ISSN 1063-0740, Russian Journal of Marine Biology, 2016, Vol. 42, No. 4, pp. 357–361. © Pleiades Publishing, Ltd., 2016.
Original Russian Text © I.V. Stonik, N.A. Aizdaicher, 2016, published in Biologiya Morya.
The Species Composition, Morphology, and Seasonal Distribution
of Diatoms of the Genus Attheya West, 1860 from the Sea of Japan
I. V. Stonik and N. A. Aizdaicher
Zhirmunsky Institute of Marine Biology, Far East Branch, Russian Academy of Sciences,
ul. Pal’chevskogo 17, Vladivostok, 690041 Russia
Received February 4, 2015
Abstract⎯Six species that belong to the diatom genus Attheya were found in the Russian waters of the Sea of
Japan. A. cf. flexuosa is a new record for the seas of Russia. A. decora is recorded for the first time for the Sea
of Japan. The peculiarities of the morphology of A. decora and A. cf. flexuosa are described and illustrated.
The study of the seasonal distribution, abundance, and ecology of Attheya species in the northwestern Sea of
Japan showed that A. longicornis and A. ussurensis were the most numerous and widespread species, reaching
maximum densities (up to 1.5 × 10
and 1.8 × 10
cells/liter, respectively) in the spring, summer, and fall.
A. cf. flexuosa and A. septentrionalis were rare and were found in low numbers in the winter and early spring.
Based on the ultrastructure of the girdle bands, the form and number of chloroplasts, the presence/absence
of rimoportula on the valve, and habitat features, we distinguished two groups of species of the genus Attheya
from the Sea of Japan. The first group includes psammophytes A. decora, A. arenicola, and A. ussurensis; the
second one comprises A. longicornis and A. cf. flexuosa epiphytic on other diatoms, as well as A. septentriona-
lis, which is found in the under-ice plankton and is able to attach to the underside of ice.
Keywords: diatoms, Attheya, Sea of Japan
The diatoms of the genus Attheya West, 1860 are
widespread in arctic and temperate waters. Most spe-
cies are components of the microphytobenthos that
are not infrequently found in the phytoplankton as
well. The microphytobenthos in a broad sense is
defined as the aggregate of photosynthetic and mixo-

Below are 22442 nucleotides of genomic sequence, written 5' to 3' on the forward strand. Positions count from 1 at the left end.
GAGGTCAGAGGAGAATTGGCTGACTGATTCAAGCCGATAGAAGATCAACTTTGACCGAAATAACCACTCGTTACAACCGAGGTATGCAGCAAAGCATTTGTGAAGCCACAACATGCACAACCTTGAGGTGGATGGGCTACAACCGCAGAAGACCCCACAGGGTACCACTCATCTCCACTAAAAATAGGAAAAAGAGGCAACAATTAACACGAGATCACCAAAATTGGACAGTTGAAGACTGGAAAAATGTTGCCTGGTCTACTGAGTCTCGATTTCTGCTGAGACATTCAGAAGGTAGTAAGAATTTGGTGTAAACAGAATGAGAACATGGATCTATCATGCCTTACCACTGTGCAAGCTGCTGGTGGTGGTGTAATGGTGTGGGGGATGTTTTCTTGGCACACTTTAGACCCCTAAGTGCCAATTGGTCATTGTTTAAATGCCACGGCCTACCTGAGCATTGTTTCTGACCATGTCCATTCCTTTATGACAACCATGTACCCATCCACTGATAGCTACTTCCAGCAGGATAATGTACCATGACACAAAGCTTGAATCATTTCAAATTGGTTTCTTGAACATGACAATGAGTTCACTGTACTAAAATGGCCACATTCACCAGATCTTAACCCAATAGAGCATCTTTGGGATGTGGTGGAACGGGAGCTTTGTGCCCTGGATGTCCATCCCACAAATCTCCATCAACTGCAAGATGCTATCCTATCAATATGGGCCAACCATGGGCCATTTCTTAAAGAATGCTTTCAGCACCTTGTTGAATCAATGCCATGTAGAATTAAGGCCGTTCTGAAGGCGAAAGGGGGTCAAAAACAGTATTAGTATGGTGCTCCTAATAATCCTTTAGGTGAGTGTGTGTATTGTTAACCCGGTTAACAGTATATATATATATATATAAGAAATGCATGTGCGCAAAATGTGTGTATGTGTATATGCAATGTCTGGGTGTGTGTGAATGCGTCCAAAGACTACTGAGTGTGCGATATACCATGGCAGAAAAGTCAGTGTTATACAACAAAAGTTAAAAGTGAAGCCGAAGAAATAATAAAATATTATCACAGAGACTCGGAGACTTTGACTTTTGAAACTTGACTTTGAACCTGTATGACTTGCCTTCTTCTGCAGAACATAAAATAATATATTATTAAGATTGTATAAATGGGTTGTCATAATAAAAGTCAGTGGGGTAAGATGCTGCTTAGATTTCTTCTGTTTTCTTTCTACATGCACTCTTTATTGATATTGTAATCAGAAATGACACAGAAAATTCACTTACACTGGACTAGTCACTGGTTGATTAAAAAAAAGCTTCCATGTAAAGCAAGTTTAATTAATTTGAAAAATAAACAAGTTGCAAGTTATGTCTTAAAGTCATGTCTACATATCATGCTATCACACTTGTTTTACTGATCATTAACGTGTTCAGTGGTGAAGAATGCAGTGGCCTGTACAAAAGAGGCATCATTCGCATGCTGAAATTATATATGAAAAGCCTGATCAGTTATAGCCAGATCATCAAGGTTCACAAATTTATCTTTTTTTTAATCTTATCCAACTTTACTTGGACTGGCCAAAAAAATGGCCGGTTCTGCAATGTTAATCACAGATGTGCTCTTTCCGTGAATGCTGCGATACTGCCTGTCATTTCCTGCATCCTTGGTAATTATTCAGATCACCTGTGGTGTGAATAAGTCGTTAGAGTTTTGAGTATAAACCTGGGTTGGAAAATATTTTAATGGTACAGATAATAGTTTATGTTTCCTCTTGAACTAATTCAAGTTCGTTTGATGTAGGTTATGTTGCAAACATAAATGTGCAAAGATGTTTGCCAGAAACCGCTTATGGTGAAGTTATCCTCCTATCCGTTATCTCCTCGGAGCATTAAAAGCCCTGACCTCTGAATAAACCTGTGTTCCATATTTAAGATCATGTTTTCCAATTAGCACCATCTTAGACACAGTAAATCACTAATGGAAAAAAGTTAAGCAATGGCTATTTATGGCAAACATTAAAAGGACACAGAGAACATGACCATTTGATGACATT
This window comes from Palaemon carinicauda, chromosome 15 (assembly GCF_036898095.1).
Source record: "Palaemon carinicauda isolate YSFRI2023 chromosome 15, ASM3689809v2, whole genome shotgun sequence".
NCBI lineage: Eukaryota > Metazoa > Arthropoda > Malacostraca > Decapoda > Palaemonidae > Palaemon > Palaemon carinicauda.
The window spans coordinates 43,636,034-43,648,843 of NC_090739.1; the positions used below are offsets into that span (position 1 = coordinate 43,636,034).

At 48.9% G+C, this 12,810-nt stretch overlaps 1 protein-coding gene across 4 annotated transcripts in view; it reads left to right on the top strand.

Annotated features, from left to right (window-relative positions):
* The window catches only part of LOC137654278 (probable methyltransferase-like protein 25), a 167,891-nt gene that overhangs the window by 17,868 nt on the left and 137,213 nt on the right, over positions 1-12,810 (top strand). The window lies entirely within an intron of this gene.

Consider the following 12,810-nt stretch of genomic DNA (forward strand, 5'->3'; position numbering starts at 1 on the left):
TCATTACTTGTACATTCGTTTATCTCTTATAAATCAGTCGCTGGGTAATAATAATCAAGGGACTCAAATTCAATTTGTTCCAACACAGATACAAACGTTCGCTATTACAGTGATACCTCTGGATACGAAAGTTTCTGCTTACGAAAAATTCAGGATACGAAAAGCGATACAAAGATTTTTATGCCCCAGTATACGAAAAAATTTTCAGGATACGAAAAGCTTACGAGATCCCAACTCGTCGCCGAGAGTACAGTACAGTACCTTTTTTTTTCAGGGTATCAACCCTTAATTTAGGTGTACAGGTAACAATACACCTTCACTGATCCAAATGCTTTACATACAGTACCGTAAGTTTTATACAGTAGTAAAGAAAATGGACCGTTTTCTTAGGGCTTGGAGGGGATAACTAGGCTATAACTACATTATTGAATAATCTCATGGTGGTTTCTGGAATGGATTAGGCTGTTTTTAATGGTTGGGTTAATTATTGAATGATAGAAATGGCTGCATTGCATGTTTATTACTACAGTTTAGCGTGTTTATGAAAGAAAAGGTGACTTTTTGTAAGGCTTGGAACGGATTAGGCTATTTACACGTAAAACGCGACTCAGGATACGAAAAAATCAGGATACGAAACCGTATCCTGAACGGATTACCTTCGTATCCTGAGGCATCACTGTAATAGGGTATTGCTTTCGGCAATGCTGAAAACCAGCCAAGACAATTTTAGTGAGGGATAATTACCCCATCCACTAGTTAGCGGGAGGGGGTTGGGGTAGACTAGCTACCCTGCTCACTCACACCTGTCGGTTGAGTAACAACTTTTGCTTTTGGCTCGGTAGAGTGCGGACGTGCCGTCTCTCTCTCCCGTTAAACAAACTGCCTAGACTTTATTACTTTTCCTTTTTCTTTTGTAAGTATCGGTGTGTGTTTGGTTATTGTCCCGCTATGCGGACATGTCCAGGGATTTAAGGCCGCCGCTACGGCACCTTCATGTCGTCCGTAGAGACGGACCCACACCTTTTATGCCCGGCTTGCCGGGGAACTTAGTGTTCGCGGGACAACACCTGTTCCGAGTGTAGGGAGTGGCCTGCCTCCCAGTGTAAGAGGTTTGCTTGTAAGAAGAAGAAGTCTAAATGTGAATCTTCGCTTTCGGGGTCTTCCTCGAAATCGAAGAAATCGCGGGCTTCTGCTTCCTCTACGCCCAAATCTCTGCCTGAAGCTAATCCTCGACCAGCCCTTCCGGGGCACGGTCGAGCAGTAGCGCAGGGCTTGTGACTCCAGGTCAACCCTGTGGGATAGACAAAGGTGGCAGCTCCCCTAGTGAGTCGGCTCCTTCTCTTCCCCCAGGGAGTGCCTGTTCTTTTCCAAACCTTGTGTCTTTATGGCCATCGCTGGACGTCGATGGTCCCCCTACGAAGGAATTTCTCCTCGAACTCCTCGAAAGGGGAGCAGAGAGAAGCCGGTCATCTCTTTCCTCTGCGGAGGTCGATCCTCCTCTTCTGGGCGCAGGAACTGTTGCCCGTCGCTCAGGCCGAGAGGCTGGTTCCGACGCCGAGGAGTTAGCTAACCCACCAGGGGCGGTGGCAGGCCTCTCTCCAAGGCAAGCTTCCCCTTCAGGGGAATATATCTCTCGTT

trophic organisms (attached or mobile) that live on a
variety of natural or man-made substrates on the bot-
tom of a body of water or in the water column .
Thus, the microphytobenthos includes inhabitants of
hard and soft substrates, e.g., psammophytes living on
or in sand and epiphytes that attach to other plants,
among them diatoms.
The study of diatoms of the genus Attheya is topical
because of their mass occurrence in the surf zones of
temperate seas. The genus currently comprises nine
species and intraspecific taxa, a part of which has been
described during the last decades based on electron
microscopy data [3, 4, 8]. Until recently, information
on the species diversity of this group of microalgae in
the Sea of Japan has been limited to the records of the
occurrence of four species: Attheya arenicola Gardner
et Crawford, 1994, A. longicornis Crawford et Gardner,
1994, A. septentrionalis (Østrup, 1895) Crawford,
1994, and A. ussurensis Stonik, Orlova, Crawford,
2006 [1, 2]. The records of finding of some species in
the Sea of Japan need to be ascertained, while the flora
and taxonomy of Attheya species from the Far Eastern
seas of Russia require further investigation. Data on
the densities and seasonal distribution of species of the
genus in the Sea of Japan are not numerous .
The present paper focuses on the study of the spe-
cies composition, morphology, and seasonal distribu-
tion of Attheya species found in the Russian waters of
the Sea of Japan.
MATERIALS AND METHODS
The material was samples of phytoplankton and
microphytobenthos collected in different localities of
Peter the Great Bay, as well as a laboratory culture of
Attheya decora West, 1860 isolated from samples taken
in Ussuriiskiy Bay of the Sea of Japan in March 2015.
One-liter samples of phytoplankton were collected
year round in 2004–2010 at Cape Krasny in Amurskiy
Bay and in October 2014 in Ussuriikiy Bay. Samples
were taken with a 5-liter Niskin bottle from the 0.5, 2,
and 5 m depth horizons, fixed in Lugol’s solution and
concentrated by sedimentation and reverse filtration
through 2-μm nucleopore filters. Cell density was
counted using a Sedgewick–Rafter slide with a vol-
ume of 1 μm.